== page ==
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Methodist Reunification

Written By: Phillip Stone - Nov• 07•13

A few months ago, I wrote about the division of the Methodist Episcopal Church into northern and southern branches.  Since we’re members of the United Methodist Church today, we know that at some point, we got back together.  When did that happen?

The northern and southern branches of the Methodist Episcopal Church, along with the Methodist Protestant Church, joined together to create The Methodist Church in 1939 at a uniting General Conference in Kansas City, Missouri.  Reunification came about after two generations of movement in that direction, and several South Carolina Methodists were instrumental in that movement.  Dr. Henry Nelson Snyder, Wofford’s president from 1902 to 1942, was a member of the reunification commission that first convened in 1916.

The division in the church had occurred in the generation before the American Civil War, and in the generation following the war, Methodists on both sides of the Mason-Dixon Line began reaching out to each other.  They recognized that they shared a common tradition and knew that good relations between the two denominations would have to grow before any further steps toward cooperation might ever happen.  Beginning in the late 1870s, some sixty years before formal union, the two churches were sending fraternal delegates to each other’s General Conference.  By the 1890s, the two churches were willing to create a joint commission on federation, though they were still far from any plan of union.  The joint commission looked for and found areas where the two denominations could work together, such as on publishing and on foreign missions.  Tensions still existed, however, as both churches were seeking new members in the western states. At a major conference in 1910, delegates from all three denominations agreed to study a union of the churches, not simply a federation.

The thorny American problem of race relations, however, reared its head, and a proposal coming out of this group would have placed all of the African-American members of the new denomination into a separate “Quadrennial Conference” as the regional bodies we now know as jurisdictions were tentatively named.

By 1916, the commission on federation became a joint commission on unification, with a goal of creating a new denomination.  It met some six times in the next 3 years to perfect a plan of union.  Still, the role and treatment of African-American members was of primary concern to the southern delegates.  And, the churches early on decided on the need for an independent judicial council, for whereas the southern church relied on the college of bishops as the final arbiter of the church constitution, the northern church relied on the General Conference to hold that role. By 1920, a new constitution had been proposed, both General Conferences had considered it, and in 1924, both General Conferences approved it and submitted it to the annual conferences for approval.  It required a ¾ vote of all of the southern annual conferences to go into effect.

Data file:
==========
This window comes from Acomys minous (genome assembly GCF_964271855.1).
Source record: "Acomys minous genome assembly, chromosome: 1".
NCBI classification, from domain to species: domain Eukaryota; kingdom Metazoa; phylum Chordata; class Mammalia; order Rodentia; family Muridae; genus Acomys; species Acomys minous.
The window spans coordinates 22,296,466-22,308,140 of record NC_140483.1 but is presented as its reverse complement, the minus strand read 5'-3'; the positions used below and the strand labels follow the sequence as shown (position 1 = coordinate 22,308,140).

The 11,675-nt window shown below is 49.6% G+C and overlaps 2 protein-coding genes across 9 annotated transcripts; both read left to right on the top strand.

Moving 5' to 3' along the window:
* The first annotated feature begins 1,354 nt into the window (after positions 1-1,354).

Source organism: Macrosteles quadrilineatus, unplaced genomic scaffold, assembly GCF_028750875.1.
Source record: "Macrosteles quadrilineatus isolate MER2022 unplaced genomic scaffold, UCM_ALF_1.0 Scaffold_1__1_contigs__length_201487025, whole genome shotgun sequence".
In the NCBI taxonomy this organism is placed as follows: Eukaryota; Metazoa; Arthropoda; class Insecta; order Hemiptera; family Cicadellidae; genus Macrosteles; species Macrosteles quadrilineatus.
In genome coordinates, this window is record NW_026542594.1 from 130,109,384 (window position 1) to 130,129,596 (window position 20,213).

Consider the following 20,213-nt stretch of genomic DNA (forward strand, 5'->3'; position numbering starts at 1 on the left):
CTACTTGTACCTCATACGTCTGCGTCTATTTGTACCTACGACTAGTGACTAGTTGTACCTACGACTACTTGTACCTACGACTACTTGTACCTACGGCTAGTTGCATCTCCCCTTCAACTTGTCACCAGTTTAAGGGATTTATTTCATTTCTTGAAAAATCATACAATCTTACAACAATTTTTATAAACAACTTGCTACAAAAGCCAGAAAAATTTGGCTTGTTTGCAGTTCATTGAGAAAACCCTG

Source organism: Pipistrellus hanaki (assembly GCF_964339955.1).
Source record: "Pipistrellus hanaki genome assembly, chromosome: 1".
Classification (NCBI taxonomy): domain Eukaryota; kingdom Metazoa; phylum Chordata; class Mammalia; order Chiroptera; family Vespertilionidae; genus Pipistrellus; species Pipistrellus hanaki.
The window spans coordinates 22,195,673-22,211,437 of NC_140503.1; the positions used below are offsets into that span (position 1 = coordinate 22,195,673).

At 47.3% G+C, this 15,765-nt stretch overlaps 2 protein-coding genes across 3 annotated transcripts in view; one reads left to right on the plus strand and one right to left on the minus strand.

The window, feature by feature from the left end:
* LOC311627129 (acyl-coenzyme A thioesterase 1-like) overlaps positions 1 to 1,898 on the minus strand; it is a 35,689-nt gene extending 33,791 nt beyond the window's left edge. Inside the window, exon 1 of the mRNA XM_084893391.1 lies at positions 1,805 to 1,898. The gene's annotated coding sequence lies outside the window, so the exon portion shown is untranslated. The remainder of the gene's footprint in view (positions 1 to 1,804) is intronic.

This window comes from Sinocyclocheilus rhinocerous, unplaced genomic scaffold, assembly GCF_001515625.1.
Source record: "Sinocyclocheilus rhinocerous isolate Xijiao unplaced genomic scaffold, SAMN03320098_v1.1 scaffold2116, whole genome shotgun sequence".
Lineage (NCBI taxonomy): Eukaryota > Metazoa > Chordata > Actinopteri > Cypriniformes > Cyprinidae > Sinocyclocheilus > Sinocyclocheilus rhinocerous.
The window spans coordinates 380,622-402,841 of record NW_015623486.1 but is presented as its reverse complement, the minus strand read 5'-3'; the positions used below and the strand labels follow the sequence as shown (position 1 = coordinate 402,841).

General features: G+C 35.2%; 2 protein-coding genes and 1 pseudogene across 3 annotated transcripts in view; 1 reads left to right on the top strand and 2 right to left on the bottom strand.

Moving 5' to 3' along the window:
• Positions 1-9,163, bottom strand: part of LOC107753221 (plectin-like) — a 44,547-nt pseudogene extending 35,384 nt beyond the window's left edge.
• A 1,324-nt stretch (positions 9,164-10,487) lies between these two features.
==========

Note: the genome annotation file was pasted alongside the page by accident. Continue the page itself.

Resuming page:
However, many southern Methodists objected to unification in the mid-1920s, fearing integration, social liberalism, loss of control of the church, loss of identity, and even that northern ministers would come South and take all of the better appointments!  When the votes of the annual conferences were tallied, a majority had approved, but nowhere near the ¾ majority required.

This proved to be only a temporary setback.  Several powerful bishops had opposed the plan, as had many members of the laity.  But, Methodist young people were strong supporters of church union.  By 1935, all three denominations were using the same hymnal, one that the three denominations had worked to develop.  The churches agreed on the jurisdictional system as the basis for uniting the church, and they also agreed on the need for equal representation of the laity and clergy in each annual conference.  In 1936, the General Conferences of the Methodist Protestant and Methodist Episcopal churches approved the plan of union, and their annual conferences moved quickly to ratify.  In the South, the annual conferences acted first, and about 86% of the members of the conferences approved.  Approval of the southern General Conference was almost a foregone conclusion in 1938.  The Uniting General Conference convened on April 26, 1939.

Reunification, however, brought about some unwelcome compromises.  African-American Methodists were placed into a segregated Central Jurisdiction, and as such, the South Carolina Conference (1866) became the South Carolina Conference, Central Jurisdiction, with bishops elected by that jurisdiction.  The jurisdictional conference itself was the compromise that brought about reunification, as many southerners wanted bishops to be selected within each region.  The Central Jurisdiction existed until it was abolished in 1968, which was the same time that the United Methodist Church was created.

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